T he Devonian crinoid genus StylocrinusSandberger and Sandberger, 1856, is characterised by relatively simple crown construction with eight plates within the monocyclic aboral cup (three basals and five radials) followed by five atomous arms. Isolated aboral cups have been reported from Europe (e.g. Goldfuss 1839; Sandberger and Sandberger 1849–1856; Müllerin Zeiler and Wirtgen 1855; Schultze 1866), Asia (Reed 1908; Dubatolova 1971) and Australia (Jell and Jell 1999). Schultze (1866) and Sandberger and Sandberger (1849–1856) also described partly preserved crowns from Germany, where the genus is most abundant within the Eifelian and Givetian deposits of the Rhenish Massif (Eifel and Lahn-Dill vicinity). The Eifel Synclines contain the most famous localities of this low diversity but highly variable crinoid genus.
Since the nineteenth century, stylocrinids have been assigned to several genera, including Platycrinites (Goldfuss 1839), Hexacrinus (Reed 1908), Symbathocrinus (Müllerin Zeiler and Wirtgen 1855) or Scytalocrinus (Wachsmuth and Springer 1886). But the simple construction of the aboral cup, defined by Goldfuss (1839, p. 345) and Sandberger and Sandberger (1856, pp. 399–400), allows an unquestioned identification, with the exception of the arms, which were incorrectly described as ‘additional, elongated radials’ by Sandberger and Sandberger. Following the revised diagnosis given herein, three species are recognised, S. tabulatus (Goldfuss, 1839), S. granulatusHauser, 1997, and S. prescheri sp. nov., based on differences in the skeletal features and plate sculpturing.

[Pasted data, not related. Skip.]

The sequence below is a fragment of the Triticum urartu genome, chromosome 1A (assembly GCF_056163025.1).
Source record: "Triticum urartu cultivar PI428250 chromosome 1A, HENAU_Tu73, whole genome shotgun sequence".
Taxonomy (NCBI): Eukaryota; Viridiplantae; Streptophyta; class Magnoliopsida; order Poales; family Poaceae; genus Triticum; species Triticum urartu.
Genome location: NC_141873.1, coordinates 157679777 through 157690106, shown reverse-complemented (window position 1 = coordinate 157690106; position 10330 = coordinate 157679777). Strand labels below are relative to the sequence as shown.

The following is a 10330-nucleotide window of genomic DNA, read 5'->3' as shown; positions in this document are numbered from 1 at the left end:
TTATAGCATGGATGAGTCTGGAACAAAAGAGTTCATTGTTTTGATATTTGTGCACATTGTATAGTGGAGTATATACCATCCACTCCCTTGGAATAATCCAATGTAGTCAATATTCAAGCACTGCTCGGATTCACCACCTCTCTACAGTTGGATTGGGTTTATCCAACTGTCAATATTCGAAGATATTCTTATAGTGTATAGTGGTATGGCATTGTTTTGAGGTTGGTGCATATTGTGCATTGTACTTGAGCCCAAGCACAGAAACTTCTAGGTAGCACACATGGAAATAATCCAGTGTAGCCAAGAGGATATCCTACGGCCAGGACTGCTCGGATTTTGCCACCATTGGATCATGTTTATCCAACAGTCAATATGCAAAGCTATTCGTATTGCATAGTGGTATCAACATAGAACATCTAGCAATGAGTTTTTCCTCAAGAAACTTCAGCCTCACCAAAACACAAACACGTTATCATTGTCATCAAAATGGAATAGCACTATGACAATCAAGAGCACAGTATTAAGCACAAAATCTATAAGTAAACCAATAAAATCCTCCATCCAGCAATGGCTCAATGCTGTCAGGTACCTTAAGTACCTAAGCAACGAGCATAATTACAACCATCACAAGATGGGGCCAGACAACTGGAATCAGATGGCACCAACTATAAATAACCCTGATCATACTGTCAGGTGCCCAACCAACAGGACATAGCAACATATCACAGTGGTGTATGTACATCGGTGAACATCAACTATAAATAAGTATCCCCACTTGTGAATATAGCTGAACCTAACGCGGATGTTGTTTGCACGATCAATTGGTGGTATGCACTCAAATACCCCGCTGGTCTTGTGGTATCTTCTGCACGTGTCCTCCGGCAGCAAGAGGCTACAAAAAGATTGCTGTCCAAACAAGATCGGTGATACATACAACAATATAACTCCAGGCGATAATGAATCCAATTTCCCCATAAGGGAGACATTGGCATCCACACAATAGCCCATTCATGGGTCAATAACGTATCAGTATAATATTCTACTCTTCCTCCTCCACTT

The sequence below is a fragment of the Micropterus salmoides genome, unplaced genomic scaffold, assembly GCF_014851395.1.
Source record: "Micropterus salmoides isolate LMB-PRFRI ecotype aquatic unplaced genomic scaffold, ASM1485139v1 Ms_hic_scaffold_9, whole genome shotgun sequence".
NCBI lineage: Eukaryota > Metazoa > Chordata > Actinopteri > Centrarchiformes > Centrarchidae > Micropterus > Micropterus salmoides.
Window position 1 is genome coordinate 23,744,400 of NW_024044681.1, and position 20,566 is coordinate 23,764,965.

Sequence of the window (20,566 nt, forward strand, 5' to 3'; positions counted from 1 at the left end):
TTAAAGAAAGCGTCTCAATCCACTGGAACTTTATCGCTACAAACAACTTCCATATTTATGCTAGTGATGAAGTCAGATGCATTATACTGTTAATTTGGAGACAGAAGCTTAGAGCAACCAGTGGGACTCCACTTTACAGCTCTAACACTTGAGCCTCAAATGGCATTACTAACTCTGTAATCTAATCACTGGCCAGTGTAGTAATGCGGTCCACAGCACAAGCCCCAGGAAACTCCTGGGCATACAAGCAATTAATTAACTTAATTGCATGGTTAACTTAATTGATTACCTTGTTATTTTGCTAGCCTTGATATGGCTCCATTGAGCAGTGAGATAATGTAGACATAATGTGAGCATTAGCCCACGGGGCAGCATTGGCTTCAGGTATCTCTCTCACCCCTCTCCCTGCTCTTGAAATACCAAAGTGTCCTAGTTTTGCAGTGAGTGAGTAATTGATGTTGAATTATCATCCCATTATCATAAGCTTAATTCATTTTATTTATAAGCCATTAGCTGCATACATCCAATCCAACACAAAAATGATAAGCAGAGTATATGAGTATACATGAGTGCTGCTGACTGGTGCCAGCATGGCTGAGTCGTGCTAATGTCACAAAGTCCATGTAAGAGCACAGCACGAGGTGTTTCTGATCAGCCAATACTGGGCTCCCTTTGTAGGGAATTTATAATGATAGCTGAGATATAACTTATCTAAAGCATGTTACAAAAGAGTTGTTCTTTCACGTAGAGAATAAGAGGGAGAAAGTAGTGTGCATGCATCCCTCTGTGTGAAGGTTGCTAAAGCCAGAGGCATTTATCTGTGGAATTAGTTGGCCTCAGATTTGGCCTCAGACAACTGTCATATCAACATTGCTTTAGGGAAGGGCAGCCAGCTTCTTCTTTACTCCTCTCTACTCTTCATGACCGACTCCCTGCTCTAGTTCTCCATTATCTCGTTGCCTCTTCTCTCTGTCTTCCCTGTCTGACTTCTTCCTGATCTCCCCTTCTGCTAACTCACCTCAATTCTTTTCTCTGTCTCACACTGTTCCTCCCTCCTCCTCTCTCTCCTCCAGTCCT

Stylocrinus tabulatus has high ecophenotypic plasticity expressed as morphological variability of the aboral cup. The length and width proportions of c. 1500 aboral cups have been analysed and interpreted. As a result, S. tabulatus altus and S. t. depressus both (Müllerin Zeiler and Wirtgen, 1855) are rejected. Therefore, the subspecies S. tabulatus tabulatus is redundant.
Rare crowns (Text-figs 1, 2A–C, E–F) and several isolated brachials (Text-fig. 3A–N) represent an extraordinary construction of the atomous stylocrinid arms. They have internally inclined edges adjoining laterally with adjacent brachials in an interlocking network and an apparently rudimentary pinnulation (Text-fig. 3C, E), arising from irregularly arranged lateral notches, which are diagonally positioned to each other. This construction potentially affords feeding without totally opening the arms in an unprotected position.
Morphologic details of stylocrinids require further research. One fossil aboral cup of S. tabulatus represents the first evidence of the radular grazing ichnogenus RadulichnusVoigt, 1977, on a crinoid cup (Text-fig. 4). Isolated radial and basal plates have post-mortem borings of unknown organisms (Text-fig. 5A–T). Furthermore, other skeletal modifications, such as an aboral cup with an additional fourth basal plate (Text-fig. 6A–B) and the post-mortem skeletal encrusting by a rugose coral (Text-fig. 7A–B), are discussed.
A neotype is proposed for the lost holotype of S. tabulatus.